UK air accident investigators have said all emergency locator beacons in Boeing 787 Dreamliners should be disconnected after a blaze on an Ethiopian Airlines jet at Heathrow.
The report by the Air Accidents Investigation Branch, it was caused by a fire in the transmitter- made by US firm Honeywell - located in the upper portion of the rear fuselage.
There are no other aircraft system in this area of the plane which, with the aircraft unpowered, contained stored energy capable of causing such a fire, the agency said.
Investigators also called for a safety review of lithium-powered emergency locator beacons in all aircraft types.
According to the report by the Air Accidents Investigation Branch who is leading the investigation into a fire on a parked Ethiopian Airlines Dreamliner plane at Heathrow last Friday.
UK investigators say the source of a fire on an Ethiopian Airlines Boeing 787 Dreamliner at Heathrow last week was a battery for an emergency beacon.
The Air Accidents Investigation Branch is recommending that all emergency locator beacons in Boeing 787s should be switched off.
There is no evidence of a direct link between the Boeing 787 Dreamliner plane's batteries and a fire at Heathrow, according to air accident experts.
Ethiopian Airlines said it would continue to operate its fleet of Boeing 787 Dreamliners after one of them caught fire at Heathrow airport.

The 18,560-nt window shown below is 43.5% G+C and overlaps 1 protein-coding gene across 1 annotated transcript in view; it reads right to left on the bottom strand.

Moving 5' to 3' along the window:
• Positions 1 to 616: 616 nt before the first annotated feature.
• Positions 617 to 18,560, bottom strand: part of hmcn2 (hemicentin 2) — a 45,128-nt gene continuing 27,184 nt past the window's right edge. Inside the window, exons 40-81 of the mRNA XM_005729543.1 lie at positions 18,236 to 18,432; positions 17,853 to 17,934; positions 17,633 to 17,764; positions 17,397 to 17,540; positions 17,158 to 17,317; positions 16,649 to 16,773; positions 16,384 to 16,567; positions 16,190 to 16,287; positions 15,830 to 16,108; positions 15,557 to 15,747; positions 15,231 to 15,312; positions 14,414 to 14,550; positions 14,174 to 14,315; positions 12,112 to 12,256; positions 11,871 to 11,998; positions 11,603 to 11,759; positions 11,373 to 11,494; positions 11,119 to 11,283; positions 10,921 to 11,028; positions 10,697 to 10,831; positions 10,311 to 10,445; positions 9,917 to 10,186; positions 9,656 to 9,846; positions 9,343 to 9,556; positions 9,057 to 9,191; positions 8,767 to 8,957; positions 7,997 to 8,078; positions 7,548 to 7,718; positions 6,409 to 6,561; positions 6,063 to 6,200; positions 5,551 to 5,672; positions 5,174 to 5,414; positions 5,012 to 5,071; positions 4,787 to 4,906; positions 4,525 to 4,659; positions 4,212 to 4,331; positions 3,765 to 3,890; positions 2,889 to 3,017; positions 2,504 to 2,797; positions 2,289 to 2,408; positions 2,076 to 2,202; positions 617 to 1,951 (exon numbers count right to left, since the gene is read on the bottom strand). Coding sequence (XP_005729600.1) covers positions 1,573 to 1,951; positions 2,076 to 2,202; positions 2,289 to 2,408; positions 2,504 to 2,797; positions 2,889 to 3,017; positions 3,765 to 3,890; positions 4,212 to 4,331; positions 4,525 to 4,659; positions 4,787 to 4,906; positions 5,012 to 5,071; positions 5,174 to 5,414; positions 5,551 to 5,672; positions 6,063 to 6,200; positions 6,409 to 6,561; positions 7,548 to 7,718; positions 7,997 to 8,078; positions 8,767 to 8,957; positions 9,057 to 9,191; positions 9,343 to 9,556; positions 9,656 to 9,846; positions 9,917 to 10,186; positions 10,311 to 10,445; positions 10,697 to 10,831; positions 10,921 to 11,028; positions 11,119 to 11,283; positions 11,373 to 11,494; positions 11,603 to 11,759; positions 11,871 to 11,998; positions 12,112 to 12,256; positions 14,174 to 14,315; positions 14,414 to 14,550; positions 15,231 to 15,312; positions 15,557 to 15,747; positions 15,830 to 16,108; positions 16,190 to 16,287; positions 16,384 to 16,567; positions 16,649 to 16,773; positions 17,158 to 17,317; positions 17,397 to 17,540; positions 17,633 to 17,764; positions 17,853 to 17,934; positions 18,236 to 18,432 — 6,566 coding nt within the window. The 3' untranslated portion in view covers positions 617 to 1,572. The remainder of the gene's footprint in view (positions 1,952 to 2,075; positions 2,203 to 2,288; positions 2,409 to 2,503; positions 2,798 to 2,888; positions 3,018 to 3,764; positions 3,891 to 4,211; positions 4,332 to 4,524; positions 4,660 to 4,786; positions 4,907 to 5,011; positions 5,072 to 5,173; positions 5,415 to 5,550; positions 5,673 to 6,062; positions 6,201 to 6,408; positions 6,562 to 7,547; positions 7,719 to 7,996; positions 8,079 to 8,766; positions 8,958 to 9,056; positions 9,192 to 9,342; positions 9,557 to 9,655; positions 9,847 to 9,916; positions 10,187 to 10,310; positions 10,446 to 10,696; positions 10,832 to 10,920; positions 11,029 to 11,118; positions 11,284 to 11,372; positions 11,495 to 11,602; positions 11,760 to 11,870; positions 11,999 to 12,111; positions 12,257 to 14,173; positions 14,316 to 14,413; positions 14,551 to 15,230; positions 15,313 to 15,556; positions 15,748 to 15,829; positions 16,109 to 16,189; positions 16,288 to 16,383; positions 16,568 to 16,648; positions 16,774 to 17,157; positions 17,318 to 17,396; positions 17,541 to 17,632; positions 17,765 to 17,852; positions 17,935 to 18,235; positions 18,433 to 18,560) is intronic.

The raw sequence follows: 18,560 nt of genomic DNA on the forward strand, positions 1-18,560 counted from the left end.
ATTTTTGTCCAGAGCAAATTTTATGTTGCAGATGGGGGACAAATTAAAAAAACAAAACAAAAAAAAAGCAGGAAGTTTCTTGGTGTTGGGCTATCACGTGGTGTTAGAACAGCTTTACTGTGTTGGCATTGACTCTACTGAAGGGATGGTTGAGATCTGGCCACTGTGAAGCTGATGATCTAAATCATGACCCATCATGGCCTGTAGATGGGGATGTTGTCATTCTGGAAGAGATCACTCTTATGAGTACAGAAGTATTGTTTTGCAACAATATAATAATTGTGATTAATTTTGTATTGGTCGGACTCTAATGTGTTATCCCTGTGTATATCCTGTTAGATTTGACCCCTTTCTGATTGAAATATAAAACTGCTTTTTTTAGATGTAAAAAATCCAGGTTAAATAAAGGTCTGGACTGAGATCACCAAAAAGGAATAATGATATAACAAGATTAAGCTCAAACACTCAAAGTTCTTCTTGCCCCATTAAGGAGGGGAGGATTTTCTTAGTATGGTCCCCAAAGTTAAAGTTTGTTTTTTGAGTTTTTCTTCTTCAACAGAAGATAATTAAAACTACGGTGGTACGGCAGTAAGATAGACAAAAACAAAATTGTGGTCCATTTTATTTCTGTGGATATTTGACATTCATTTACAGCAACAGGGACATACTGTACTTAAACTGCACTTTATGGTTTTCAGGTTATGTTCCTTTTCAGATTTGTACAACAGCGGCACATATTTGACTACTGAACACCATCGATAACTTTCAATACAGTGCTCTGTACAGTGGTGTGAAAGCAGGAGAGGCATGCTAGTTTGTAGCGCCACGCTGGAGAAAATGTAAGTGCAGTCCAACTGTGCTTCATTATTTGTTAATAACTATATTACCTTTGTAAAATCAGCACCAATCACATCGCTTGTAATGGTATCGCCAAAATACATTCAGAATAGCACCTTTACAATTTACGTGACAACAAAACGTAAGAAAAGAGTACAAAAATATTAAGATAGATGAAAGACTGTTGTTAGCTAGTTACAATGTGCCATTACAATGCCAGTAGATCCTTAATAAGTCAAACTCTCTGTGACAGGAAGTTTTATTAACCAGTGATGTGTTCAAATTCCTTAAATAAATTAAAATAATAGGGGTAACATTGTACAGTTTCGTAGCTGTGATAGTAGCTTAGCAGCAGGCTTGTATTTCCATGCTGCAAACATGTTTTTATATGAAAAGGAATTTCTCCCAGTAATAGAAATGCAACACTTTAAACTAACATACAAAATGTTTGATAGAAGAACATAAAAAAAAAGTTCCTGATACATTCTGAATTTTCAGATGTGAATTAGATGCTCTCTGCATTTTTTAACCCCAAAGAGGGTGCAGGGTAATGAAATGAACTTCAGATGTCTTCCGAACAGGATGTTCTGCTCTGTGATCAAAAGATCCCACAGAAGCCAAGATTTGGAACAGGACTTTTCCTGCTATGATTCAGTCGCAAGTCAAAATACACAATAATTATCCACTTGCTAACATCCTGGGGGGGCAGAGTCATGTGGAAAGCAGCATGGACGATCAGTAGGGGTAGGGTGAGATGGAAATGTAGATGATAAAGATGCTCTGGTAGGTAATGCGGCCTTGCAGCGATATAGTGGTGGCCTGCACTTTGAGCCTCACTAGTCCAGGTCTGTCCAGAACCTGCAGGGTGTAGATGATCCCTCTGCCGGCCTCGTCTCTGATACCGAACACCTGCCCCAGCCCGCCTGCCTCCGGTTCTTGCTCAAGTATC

The company's public relations department said: "We have not grounded any of our aircraft. The incident at Heathrow happened while the plane was on the ground and had been for more than eight hours and was not related to flight safety."
Asked whether the airline has determined the cause of the fire, Ethiopian Airlines said: "There is no new development. No safety issue. The incident is being investigated to determine cause of smoke."
Air accident experts will continue their investigation today into the cause of a fire on board a Boeing 787 Dreamliner jet at Heathrow Airport which left thousands of passengers facing travel chaos.
Heathrow Airport has warned that there will be some cancellations and delays to flights.
The airport's website is advising passengers to check the status of their flight with their airline before travelling to Heathrow.
Polish airline Lot has said that it will continue to fly Dreamliners after the incident at Heathrow.
The Thomson Airways Dreamliner which departed Manchester airport for Florida is back at Manchester after being forced to turn back due to "a technical fault."